The history of a city is nothing without the people who live in it. But some people stand out more than others! Sydney’s history is populated with colourful and eccentric characters, among them Arthur Stace and Bea Miles.
Bea Miles was born into a wealthy Sydney family in 1902, first living at Ashfield and later moving to the northern Sydney suburb of St Ives. Bea went to Abbotsleigh, a private girls school, and later attended Sydney University where she enrolled in medicine. She later changed to an Arts degree because she ‘couldn’t stand the type of young men who were doing medicine’.
In the early 1920s, Bea was committed to the Gladesville Asylum at the behest of her father, but was later released following a strenuous campaign by Sydney tabloid paper, the Smith’s Weekly. She was a tall and good looking girl, with a reputation for travelling around the city on a men’s bike wearing a ball gown while blowing a police whistle, and jumping onto the bonnets of taxis and cars. Eccentric? Or just an early incarnation of performance art?
Bea travelled around Australia in the 1930s, getting herself arrested for various minor offences along the way, including recklessly riding a bicycle in Melbourne in 1933, travelling without a train ticket in Bundaberg in 1934, and slapping the face of surf lifesaver in 1938.
It wasn’t until the 1940s and 50s that Bea Miles really hit her stride as an eccentric identity in Sydney. By this time, she cut a distinctive figure around the city streets, with her green ‘tennis eye shade’, a baggy coat safety pinned together at the neck, and a cigarette constantly dangling from her mouth. She was the ‘scourge of cabbies, cops and bus conductors’ according to one Sydneysider who had a run in with her, Clive James.
By this time, Bea had developed a reputation for lobbing into the passenger seats moving taxis as they sped past (and sometimes into the laps of unsuspecting passengers). She also didn’t believe in paying for fares, so she didn’t, which often resulted in altercations.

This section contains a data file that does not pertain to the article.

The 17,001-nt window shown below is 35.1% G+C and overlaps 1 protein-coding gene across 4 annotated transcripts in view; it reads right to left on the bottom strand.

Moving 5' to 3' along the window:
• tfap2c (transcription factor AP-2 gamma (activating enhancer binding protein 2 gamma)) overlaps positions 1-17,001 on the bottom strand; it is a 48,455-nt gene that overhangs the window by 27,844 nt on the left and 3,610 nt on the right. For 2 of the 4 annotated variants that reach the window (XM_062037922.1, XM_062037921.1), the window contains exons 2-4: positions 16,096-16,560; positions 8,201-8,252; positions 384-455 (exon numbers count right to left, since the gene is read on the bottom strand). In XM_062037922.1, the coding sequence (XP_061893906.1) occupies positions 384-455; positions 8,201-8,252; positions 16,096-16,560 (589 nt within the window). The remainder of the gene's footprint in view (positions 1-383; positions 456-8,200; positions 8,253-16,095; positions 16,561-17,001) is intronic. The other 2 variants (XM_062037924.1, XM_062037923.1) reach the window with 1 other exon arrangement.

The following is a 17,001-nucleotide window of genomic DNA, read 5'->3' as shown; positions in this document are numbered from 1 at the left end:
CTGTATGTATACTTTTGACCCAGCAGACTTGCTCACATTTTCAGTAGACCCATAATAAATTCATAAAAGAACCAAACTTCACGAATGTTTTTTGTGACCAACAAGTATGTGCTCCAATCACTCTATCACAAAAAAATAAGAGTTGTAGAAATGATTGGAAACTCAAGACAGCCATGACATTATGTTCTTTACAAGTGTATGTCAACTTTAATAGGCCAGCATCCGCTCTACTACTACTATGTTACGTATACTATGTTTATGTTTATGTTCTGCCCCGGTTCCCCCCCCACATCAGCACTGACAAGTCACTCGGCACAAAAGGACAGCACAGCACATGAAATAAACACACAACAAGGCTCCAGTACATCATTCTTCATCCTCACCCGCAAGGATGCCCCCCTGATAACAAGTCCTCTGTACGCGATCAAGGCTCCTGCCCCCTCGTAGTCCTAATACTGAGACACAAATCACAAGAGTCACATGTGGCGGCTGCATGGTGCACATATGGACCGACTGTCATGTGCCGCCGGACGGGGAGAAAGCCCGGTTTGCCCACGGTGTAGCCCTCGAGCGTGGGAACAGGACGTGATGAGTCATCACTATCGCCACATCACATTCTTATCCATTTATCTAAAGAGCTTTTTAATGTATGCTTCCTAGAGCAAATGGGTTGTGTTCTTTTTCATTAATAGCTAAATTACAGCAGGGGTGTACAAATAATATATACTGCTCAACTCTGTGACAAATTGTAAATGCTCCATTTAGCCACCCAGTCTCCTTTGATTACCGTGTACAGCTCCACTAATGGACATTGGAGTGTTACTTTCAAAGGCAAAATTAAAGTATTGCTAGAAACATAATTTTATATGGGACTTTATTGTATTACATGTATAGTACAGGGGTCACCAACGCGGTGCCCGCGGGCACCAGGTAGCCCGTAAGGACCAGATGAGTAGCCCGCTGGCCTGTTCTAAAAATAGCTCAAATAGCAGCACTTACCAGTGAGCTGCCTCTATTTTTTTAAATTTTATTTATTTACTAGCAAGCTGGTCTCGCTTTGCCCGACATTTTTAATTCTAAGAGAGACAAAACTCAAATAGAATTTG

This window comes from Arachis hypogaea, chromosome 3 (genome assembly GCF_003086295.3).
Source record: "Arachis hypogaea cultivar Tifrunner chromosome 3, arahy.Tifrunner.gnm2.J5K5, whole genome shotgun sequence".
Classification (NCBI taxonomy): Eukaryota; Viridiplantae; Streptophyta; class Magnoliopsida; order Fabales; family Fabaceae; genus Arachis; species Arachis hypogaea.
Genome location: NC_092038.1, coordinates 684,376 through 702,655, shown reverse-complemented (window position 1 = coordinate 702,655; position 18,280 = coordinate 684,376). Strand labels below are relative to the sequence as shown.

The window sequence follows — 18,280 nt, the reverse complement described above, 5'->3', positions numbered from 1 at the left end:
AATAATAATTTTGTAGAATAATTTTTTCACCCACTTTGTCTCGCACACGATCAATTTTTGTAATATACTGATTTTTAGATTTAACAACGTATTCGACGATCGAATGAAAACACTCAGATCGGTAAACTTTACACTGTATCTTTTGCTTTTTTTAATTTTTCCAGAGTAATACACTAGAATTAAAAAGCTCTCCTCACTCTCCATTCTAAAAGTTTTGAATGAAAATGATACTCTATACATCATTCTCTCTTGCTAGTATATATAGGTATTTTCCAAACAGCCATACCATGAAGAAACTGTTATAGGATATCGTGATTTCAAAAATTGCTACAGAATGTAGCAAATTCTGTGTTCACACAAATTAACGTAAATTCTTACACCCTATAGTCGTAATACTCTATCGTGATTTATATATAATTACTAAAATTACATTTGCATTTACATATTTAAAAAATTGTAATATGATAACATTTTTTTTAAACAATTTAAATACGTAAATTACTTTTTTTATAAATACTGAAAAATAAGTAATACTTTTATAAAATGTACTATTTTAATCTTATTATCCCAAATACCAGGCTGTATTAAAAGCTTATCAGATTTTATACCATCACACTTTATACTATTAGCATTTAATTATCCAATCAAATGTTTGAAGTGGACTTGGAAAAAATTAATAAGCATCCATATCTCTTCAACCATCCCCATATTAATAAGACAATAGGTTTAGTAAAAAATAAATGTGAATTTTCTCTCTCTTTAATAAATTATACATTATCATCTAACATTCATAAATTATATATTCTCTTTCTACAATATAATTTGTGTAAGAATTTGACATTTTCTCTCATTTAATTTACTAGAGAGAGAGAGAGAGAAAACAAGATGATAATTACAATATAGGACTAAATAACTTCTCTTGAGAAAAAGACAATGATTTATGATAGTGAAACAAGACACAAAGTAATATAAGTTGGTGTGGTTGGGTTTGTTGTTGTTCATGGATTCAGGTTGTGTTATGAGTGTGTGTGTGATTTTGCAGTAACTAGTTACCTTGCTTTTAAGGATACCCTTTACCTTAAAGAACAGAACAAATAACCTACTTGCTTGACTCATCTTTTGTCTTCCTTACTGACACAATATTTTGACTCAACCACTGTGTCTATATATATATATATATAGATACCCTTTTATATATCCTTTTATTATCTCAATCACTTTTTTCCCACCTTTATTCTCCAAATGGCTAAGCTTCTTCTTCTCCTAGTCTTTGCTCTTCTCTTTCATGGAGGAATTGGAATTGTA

Bea was homeless for most of the period from the 1940s through to the 1960s, sleeping rough in the bandstand at Belmore Park and in a stormwater drain at Rushcutters Bay. This situation changed in the 1960s when she went to live at the Little Sisters of the Poor at Randwick, even though she had been an avowed atheist all her life. She died in 1973, but was not forgotten, with Australian novelist Kate Grenville writing Lillian’s Story in 1984, based on her life.
Arthur Malcolm Stace was born in Sydney in 1885, the second youngest son of Mauritian immigrants. Stace’s parents were chronic drunkards and by the age of 12, he was a ward of the state. His sisters were prostitutes, and his brothers were also alcholoics.
Out on his ear, Stace took up a variety of jobs including as a coal miner, as a ‘cockatoo’ at a two-up den and as a sly grog runner. Like his parents and siblings, Stace became a chronic alcholic; he also spent time in the Callan Park Asylum for the Insane and had a number of spells in gaol. When he was 31 years old, Stace enlisted in the First World War, serving in the 19th Infantry Battalion. He returned to Australia gassed, and blind in one eye, and took to the bottle again soon after.
Stace found salvation in 1930 when he attended St Barnabas Church on Broadway. He vowed thereafter to stop drinking. Later that same year, Stace was inspired by the words of Rev. John Ridley who was giving a sermon at the Burton Street Tabernacle in Darlinghurst. Ridley’s rallying cry that he wished that could ‘shout eternity through the streets of Sydney’ inspired Stace to take to the streets with a piece of chalk.
Thus began Stace’s covert career as a pavement scribe / street poet, although his secret identity would be uncovered in 1956. Every day for over thirty years, he set out in the early morning to write the word Eternity over and over in flowing copperplate on the pavements of Sydney’s streets. He was said to have written the word over a million times. Not bad for a man who was virtually illiterate.
Stace died in 1967. And while his chalk markings have long left the city streets, his legacy lives on in the imagination of Sydneysiders, inspiring a movie, a radio play and the celebrations for the Sydney Olympics in 2000.
You can read more about Stace and Miles in Ratbags by Keith Dunstan, 1979.